With an election widely expected to be held on May 5, Brown’s statement delivered vote-winning measures such as child benefit rises, early learning help, renewed focus on secondary and vocational education and a number of new allowances and rebates for pensioners.
For Britain’s 32 million motorists, no news was good news, as Brown froze most taxes related to the industry. He announced a freeze on company car tax for 2007/2008, petrol duty only rises to take inflation into account and vehicle excise duty is frozen for most vehicles.
Brown said low inflation and low interest rates were key to continued British stability and growth, and he said he saw the country’s business future as a world-leading location for ‘science based, knowledge based, skills based industries’.
Adding that there was to be no rise in corporation and capital gains taxes, the insurance premium tax (IPT), or the climate change levy, Brown told Parliament he was not cutting small business support either and has earmarked £300m in local business-led regeneration.
The Conservatives immediately attacked the Budget speech as ‘The Bribes of March’. Leader Michael Howard said the Government had run out of solutions with its ‘vote now and pay later’ approach, and that ‘this is the last Budget this Chancellor of the Exchequer will ever deliver’. Overall, leaders in the fleet industry were pleased with the Budget, although there was some concern that it did not act decisively to tackle some of the key concerns in some areas, particularly in relation to whether the Government wanted to encourage company car use by tackling the growth of private car schemes.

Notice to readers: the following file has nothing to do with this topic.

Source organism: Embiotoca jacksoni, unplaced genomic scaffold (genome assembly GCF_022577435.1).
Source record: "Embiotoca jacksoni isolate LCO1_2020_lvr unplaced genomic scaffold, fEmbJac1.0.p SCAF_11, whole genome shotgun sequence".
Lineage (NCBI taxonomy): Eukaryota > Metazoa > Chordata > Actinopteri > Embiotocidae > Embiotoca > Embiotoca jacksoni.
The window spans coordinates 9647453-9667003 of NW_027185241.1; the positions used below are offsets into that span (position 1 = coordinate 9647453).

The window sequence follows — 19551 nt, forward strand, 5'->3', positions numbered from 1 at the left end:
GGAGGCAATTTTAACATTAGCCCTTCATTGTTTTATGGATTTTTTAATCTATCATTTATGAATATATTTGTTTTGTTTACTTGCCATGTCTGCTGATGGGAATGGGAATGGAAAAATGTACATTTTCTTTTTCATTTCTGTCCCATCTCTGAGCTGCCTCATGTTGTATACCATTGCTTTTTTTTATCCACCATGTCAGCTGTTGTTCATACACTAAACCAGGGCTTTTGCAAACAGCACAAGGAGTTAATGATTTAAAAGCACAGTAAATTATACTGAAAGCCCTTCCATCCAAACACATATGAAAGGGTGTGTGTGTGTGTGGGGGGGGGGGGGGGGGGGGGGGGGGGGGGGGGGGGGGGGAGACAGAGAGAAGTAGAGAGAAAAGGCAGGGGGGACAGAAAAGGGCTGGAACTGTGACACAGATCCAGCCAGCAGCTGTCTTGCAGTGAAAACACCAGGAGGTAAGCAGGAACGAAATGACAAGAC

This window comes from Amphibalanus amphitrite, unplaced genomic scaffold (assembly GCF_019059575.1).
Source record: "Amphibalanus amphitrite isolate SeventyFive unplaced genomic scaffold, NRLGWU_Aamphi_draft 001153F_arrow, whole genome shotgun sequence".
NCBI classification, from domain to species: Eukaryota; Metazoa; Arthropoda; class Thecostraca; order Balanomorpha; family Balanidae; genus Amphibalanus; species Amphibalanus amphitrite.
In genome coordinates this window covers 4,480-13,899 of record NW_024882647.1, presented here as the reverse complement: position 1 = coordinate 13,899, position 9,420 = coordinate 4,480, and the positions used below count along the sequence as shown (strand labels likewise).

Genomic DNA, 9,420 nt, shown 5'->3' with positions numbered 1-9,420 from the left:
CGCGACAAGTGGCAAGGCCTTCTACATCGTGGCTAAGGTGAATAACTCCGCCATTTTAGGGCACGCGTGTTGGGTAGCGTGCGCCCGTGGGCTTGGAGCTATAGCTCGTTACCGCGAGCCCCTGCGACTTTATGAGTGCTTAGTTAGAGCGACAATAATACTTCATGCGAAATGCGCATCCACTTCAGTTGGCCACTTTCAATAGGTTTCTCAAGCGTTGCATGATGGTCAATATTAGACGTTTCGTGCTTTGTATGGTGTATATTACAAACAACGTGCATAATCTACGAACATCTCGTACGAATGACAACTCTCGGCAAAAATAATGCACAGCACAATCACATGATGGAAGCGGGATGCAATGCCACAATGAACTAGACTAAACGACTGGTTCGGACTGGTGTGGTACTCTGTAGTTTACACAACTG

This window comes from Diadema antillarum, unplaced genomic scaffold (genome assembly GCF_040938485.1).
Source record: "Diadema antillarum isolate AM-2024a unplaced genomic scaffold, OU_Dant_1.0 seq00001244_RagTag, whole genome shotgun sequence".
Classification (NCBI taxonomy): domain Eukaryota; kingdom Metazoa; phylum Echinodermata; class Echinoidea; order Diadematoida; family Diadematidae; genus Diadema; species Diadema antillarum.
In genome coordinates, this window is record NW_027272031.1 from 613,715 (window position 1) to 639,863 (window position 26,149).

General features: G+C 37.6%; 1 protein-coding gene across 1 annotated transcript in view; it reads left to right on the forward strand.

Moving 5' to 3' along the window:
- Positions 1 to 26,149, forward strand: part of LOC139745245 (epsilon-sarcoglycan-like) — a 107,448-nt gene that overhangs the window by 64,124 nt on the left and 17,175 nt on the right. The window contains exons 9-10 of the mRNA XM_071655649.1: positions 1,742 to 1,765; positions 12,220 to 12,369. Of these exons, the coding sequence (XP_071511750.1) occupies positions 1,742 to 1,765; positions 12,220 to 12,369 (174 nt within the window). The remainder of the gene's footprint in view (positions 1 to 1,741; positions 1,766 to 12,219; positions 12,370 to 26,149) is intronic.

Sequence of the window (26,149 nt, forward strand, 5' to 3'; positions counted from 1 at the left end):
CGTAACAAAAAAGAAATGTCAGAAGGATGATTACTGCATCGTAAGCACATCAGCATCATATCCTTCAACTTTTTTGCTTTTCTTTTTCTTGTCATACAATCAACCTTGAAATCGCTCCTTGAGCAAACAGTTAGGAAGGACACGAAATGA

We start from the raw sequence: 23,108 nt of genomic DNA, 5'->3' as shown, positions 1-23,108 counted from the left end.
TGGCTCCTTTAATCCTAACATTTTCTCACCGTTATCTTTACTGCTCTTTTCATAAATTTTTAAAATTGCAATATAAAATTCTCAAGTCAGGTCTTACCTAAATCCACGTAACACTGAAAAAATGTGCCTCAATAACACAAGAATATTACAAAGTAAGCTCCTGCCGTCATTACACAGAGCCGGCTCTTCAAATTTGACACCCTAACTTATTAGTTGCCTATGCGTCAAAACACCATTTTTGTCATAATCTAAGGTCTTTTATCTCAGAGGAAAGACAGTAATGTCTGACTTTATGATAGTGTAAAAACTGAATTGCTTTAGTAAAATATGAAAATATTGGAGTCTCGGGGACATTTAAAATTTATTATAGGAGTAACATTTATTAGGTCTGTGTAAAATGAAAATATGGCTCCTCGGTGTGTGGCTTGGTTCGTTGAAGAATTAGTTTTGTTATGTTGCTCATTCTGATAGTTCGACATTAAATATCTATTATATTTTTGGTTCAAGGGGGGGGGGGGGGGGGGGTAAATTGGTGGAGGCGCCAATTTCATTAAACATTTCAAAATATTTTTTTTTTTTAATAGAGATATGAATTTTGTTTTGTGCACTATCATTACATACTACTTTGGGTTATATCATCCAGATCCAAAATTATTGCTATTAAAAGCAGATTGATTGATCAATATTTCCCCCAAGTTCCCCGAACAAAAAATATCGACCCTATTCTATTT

Company car tax
FOR the second year running, the Chancellor of the Exchequer announced a freeze in benefit-in-kind tax.
Keeping his promise to inform the industry three years in advance of company car tax changes, he announced the rates for 2007/2008.
Under the emissions-based tax regime, drivers are taxed a percentage of the list price of their vehicles, according to the level of carbon dioxide emissions they produce.
From 2007/2008, vehicles emitting 140g/km will be charged at 15% of list price, the same as the 2006/2007 and the 2005/2006 rate.